Ubisoft may be one of the biggest developers in the world, but when it comes to women, they’ve got a few things to learn – if their E3 showing is anything to go by.
Ubisoft view women as sexy furniture. Much like this! But somehow less creepy than this.
This year, as with every year, the UK gaming world stayed up until who knows when to watch E3. It’s when everyone gets together and when the industry pulls out all the stops, the big news of the year is made and the companies wheel out the big guns…
Unfortunately, Ubisoft took that last one as a euphemism (euphemism is the substitution of an agreeable or inoffensive expression for one that may offend or suggest something unpleasant; also : the expression so substituted) . You see, they wanted to make sure people were watching, so what did they do? They put tits on it. Just Dance 4? Tits. Shootmania? Tits. Far Cry 3? Tits with tattoos.
The presentation started as it meant to go on with a group of female dancers gyrating in tiny shorts, while Flo Rida was knocked around on-stage doing… whatever it is Flo Rida does. Why anybody would want them in their game is far beyond me, but he was allegedly there to push Just Dance 4. The host confirmed their purpose as eye-candy with a comment about ‘watching the hot girls’, just in case it had been overly subtle. Having set the tone, they then got into the real meat of their presentation: the Far Cry 3 demo. The main trailer features a grand total of three female characters; all non-combatants, all heavily sexualised, all in under 8 minutes. Well done Ubisoft, even Peter Stringfellow is impressed.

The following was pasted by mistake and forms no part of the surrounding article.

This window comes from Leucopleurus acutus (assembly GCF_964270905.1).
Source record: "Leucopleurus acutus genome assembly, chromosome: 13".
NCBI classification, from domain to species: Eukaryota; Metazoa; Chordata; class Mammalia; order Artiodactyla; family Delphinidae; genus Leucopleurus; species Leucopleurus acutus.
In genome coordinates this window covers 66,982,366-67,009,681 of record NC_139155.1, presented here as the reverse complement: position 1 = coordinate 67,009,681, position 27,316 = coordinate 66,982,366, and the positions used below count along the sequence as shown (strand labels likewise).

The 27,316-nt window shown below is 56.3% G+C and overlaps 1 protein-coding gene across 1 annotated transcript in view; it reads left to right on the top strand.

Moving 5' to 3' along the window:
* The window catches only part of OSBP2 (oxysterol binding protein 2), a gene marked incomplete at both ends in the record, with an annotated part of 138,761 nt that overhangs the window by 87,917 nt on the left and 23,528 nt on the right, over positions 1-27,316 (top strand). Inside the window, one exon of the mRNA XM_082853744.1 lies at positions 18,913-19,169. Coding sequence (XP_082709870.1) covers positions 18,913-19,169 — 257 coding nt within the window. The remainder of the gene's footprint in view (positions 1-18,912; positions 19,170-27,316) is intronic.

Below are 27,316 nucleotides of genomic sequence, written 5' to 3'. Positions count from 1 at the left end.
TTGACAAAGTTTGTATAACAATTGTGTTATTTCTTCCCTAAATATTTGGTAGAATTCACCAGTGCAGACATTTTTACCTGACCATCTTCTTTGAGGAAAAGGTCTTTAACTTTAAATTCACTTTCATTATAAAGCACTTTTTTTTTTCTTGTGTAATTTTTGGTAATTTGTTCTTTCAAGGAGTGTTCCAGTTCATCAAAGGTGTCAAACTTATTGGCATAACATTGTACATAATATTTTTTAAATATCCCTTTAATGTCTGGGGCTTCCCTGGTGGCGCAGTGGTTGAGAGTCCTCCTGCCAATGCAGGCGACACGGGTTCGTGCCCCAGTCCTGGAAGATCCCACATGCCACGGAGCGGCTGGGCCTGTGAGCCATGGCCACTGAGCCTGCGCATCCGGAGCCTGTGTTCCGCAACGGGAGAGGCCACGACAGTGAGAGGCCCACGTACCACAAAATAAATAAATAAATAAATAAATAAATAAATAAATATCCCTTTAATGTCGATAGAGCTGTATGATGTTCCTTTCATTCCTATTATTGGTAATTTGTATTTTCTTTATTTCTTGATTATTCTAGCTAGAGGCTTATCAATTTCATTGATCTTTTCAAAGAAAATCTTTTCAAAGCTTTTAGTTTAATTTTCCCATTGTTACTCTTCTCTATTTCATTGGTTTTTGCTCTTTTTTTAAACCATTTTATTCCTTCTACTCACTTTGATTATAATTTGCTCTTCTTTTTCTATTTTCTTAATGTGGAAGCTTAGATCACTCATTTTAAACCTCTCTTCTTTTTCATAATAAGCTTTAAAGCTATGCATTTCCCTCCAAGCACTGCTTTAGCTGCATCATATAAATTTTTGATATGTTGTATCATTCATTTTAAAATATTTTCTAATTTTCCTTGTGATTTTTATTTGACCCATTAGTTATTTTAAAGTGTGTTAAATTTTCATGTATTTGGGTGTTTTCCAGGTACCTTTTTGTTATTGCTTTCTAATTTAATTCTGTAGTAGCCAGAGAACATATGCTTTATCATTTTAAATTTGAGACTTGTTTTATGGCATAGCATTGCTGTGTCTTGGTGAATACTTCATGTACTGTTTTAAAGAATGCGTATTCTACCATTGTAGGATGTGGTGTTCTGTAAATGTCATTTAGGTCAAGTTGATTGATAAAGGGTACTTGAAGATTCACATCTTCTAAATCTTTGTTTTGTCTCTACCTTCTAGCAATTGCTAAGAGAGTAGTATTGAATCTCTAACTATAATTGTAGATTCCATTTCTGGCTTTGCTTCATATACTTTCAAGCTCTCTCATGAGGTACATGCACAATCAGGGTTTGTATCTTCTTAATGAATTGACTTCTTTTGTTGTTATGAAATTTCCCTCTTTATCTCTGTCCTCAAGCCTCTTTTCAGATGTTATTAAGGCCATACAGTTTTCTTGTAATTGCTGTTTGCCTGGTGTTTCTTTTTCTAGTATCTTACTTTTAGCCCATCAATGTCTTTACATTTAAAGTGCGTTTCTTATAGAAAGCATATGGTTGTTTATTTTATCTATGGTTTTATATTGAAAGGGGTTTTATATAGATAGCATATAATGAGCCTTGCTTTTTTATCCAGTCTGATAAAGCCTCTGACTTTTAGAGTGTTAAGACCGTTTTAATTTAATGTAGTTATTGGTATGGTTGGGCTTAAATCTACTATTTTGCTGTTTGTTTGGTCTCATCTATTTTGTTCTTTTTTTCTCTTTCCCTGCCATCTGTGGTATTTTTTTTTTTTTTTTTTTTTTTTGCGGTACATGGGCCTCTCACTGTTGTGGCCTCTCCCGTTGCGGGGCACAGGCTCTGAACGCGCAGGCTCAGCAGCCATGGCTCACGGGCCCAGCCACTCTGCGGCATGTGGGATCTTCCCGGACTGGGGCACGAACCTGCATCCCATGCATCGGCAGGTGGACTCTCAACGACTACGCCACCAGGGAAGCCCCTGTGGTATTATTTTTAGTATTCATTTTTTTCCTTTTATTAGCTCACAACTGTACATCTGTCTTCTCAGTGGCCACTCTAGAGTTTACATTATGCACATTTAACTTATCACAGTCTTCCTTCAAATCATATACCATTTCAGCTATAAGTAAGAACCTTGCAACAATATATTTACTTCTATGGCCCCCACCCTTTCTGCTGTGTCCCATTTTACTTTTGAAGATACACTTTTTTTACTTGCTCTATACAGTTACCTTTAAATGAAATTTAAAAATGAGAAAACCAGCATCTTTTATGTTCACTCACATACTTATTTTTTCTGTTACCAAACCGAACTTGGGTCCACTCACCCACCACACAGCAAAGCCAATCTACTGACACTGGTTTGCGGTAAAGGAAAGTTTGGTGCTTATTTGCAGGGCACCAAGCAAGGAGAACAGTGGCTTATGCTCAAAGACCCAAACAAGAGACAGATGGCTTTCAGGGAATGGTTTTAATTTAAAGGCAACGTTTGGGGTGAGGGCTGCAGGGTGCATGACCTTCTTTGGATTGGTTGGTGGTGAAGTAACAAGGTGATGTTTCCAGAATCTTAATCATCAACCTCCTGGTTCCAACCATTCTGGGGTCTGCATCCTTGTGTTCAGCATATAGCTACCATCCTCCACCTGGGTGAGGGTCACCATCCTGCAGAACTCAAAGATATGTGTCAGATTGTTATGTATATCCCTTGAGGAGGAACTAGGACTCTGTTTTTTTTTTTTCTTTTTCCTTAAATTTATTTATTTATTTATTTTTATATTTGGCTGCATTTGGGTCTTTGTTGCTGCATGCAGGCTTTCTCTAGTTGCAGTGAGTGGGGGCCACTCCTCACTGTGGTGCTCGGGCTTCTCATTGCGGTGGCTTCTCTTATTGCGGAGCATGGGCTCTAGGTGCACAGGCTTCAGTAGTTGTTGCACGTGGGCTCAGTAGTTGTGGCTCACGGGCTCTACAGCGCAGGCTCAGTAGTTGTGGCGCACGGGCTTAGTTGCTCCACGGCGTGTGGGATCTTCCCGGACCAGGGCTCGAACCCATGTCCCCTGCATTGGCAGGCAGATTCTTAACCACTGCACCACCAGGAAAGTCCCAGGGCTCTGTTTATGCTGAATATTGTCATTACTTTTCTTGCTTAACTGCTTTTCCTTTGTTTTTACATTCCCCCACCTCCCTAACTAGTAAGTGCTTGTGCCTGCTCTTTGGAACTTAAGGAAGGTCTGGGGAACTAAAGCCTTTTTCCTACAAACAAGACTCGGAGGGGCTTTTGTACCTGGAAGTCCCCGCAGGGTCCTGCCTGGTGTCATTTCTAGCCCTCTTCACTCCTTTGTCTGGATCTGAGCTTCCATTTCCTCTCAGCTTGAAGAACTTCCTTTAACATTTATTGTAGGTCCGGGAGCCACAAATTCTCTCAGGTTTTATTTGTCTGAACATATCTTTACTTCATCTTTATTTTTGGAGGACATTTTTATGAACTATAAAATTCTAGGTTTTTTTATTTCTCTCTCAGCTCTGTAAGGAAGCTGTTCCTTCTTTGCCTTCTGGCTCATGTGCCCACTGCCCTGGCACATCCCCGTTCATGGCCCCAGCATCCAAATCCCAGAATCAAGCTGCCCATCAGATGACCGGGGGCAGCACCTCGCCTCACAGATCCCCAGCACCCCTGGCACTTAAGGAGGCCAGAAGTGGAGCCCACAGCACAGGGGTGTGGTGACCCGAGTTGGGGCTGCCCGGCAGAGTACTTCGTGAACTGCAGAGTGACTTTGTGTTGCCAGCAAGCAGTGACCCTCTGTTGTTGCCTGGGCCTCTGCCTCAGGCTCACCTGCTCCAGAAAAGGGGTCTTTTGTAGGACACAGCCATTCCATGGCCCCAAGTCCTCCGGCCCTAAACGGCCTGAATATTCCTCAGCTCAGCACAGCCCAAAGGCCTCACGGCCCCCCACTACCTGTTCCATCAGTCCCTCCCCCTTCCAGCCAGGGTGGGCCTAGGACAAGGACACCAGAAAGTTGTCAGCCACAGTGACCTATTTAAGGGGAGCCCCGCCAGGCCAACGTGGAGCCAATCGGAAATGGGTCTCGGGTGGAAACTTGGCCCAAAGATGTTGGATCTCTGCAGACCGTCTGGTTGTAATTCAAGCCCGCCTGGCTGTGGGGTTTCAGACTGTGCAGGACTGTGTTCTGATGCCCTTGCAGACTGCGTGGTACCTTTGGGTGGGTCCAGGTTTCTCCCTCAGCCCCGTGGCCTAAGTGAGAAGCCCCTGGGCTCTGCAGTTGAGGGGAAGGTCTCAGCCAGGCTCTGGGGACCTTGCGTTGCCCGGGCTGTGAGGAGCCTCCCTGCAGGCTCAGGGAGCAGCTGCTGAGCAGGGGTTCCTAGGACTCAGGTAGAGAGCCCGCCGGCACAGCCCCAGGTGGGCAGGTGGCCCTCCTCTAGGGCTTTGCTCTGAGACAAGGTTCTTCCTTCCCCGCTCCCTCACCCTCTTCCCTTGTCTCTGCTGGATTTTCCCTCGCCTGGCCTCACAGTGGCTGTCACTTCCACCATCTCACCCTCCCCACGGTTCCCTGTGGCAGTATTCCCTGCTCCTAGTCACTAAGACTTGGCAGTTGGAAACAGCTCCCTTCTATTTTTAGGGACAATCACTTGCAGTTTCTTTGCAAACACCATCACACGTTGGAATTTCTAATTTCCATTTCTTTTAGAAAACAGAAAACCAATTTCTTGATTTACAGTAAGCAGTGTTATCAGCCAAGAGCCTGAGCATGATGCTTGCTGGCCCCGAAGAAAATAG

The most prominent woman, and the only one to get any dialogue, is the first person you see in the trailer. As the scene fades into view, a near-naked woman inexplicably straddles you while you touch her up. This goes on for a full uncomfortable 30 seconds. They actually thought the best way to advertise Far Cry 3 is to linger for half a minute on the main character getting to second base.
Then she sashays around you – camera helpfully focusing on her arse – while flirtatiously fantasising about how many people you are going to kill. She’s a poster child for sexualised violence.
The next woman is in the gameplay segment of the trailer, and her job is to be raped. She screams, the hostile AI is quickly dispatched, and then she is left behind to beg the trees for help. You see, the rape was only significant in that it was committed by a villain. The actual effect on the woman is irrelevant. You could replace her with a fleshlight on a stick so long as a nearby sign said “BAD GUY DICKS ONLY.”
The third is barely even there. A hallucinated pole-dancer turns up, does a couple of quick turns around the pole, changes shape into a variety of other characters and is never seen again. No, seriously. Possibly they were worried the dimmer audience members would get distracted by the armrests.